By Jamie Crawford
The United States has transferred the final three ethnic Chinese Uyghur captives from the Guantanamo Bay prison, the Pentagon said on Tuesday.
Yusef Abbas, Saidullah Khalik and Hajiakbar Abdul Ghuper were sent to Slovakia where they were "voluntarily" resettled, Pentagon spokesman Rear Adm. John Kirby said in a statement.
"The United States is grateful to the government of Slovakia for this humanitarian gesture and its willingness to support U.S. efforts to close the Guantanamo Bay detention facility," he added.
By Dugald McConnell and Brian Todd
A top-secret National Security Agency team uses spyware and hacking to gather intelligence on targets, according to a new report based on internal agency documents.
According to Der Spiegel, a German magazine that published some of the documents, the unit's interception techniques are worthy of James Bond: intercepting a computer being shipped to a target and installing spyware before it is delivered; supplying an altered monitor cable that transmits everything on a computer's screen to the NSA; or planting a USB plug with a secret radio transmitter.
The unit, called Tailored Access Operations, also uses hacking in addition to spy craft. The most basic method involves phishing, sending an e-mail that lures a target into clicking on it and unknowingly downloading NSA spyware. More sophisticated techniques include identifying exploitable computer vulnerabilities by eavesdropping on a target's error messages; tracking a target's cookies to shadow their Internet use; and even surreptitiously diverting a target's web surfing to phony replica web pages of commonly used sites such as LinkedIn and Facebook.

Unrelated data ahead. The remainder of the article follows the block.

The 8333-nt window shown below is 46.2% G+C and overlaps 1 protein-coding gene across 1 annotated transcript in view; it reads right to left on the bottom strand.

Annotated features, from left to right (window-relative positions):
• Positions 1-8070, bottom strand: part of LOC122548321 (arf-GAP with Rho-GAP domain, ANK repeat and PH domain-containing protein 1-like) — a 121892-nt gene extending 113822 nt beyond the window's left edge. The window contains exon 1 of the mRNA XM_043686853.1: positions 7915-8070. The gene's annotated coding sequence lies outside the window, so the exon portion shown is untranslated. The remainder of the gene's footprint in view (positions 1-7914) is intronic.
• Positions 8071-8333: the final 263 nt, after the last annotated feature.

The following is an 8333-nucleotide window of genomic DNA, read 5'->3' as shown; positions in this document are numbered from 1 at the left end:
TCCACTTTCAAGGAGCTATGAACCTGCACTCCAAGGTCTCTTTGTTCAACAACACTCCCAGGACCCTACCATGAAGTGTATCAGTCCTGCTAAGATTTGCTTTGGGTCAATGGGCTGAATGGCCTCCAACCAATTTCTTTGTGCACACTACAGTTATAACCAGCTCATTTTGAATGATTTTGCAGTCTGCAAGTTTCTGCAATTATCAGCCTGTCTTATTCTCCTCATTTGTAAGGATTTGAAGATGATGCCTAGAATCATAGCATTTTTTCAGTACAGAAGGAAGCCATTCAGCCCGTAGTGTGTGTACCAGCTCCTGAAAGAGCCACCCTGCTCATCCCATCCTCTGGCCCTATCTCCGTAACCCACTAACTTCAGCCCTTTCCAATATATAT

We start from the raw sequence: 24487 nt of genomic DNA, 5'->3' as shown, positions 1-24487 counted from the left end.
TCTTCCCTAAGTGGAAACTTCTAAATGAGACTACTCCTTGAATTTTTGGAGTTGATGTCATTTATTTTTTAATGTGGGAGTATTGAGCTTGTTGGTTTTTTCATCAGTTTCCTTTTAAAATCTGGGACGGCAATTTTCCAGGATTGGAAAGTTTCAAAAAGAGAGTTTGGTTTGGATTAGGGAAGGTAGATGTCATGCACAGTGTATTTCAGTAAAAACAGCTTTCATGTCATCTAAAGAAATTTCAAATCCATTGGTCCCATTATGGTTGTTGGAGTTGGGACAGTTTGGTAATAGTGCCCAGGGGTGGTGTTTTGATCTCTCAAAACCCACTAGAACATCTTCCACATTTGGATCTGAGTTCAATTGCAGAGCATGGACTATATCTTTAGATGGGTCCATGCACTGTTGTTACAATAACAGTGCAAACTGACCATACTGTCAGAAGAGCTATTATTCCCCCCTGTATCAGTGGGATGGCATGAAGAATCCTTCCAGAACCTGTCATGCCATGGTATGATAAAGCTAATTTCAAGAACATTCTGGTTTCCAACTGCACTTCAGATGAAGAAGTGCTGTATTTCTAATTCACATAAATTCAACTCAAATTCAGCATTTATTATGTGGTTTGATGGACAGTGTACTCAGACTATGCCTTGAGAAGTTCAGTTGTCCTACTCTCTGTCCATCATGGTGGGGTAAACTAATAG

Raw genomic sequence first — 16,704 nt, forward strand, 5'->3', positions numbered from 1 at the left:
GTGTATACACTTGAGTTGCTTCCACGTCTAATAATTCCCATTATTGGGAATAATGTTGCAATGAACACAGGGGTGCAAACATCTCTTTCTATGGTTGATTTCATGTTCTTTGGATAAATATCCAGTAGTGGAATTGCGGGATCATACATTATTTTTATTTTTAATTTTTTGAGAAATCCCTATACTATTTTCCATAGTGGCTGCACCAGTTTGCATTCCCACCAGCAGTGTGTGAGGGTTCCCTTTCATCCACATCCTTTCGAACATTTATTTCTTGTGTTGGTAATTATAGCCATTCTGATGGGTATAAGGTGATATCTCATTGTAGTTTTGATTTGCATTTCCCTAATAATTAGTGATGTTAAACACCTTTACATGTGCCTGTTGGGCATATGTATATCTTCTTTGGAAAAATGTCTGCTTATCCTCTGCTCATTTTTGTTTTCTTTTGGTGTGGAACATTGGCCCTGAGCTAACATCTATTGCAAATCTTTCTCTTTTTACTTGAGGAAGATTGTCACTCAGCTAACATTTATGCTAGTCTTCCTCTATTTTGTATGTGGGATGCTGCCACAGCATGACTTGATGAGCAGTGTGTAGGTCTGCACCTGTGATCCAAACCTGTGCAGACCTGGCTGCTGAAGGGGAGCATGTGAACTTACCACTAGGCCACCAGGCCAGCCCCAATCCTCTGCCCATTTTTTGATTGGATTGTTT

Agents could use such fake sites both to see what a target is typing and to try to insert spyware on the target's computer, according to cybersecurity expert Michael Sutton at ZScaler, a California-based information technology security company.FULL STORY
By Jethro Mullen
Another deadly blast has struck the southern Russian city of Volgograd, killing at least 14 people and further highlighting Russia's security challenges as it readies to host the Winter Olympics in less than six weeks.
An explosion hit a trolleybus near a busy market during the morning rush hour Monday, a day after a blast at Volgograd's main train station killed 17 people and wounded at least 35 others.
Like Sunday's attack, the blast Monday was a terrorist act, Vladmir Markin, a spokesman for the country's federal investigation agency, told the state-run news agency RIA Novosti.
No one claimed responsibility for the explosions. But they come several months after the leader of a Chechen separatist group pledged violence to disrupt the 2014 Sochi Winter Olympics.FULL STORY
By Evan Perez
The National Security Agency notched a much-needed win in court, after a series of setbacks over the legality and even the usefulness of its massive data collection program.
A federal judge in New York ruled Friday that the National Security Agency's bulk collection of data on nearly every phone call made in the United States is legal.
The ruling contrasts with another ruling last week by a federal judge in Washington, who called the same program "almost Orwellian" and likely unconstitutional.
In his ruling Friday, U.S. District Judge William Pauley said that while the NSA's program under Section 215 of the Patriot Act has become the center of controversy since it was revealed by leaks by former NSA contractor Edward Snowden, it is legal.FULL STORY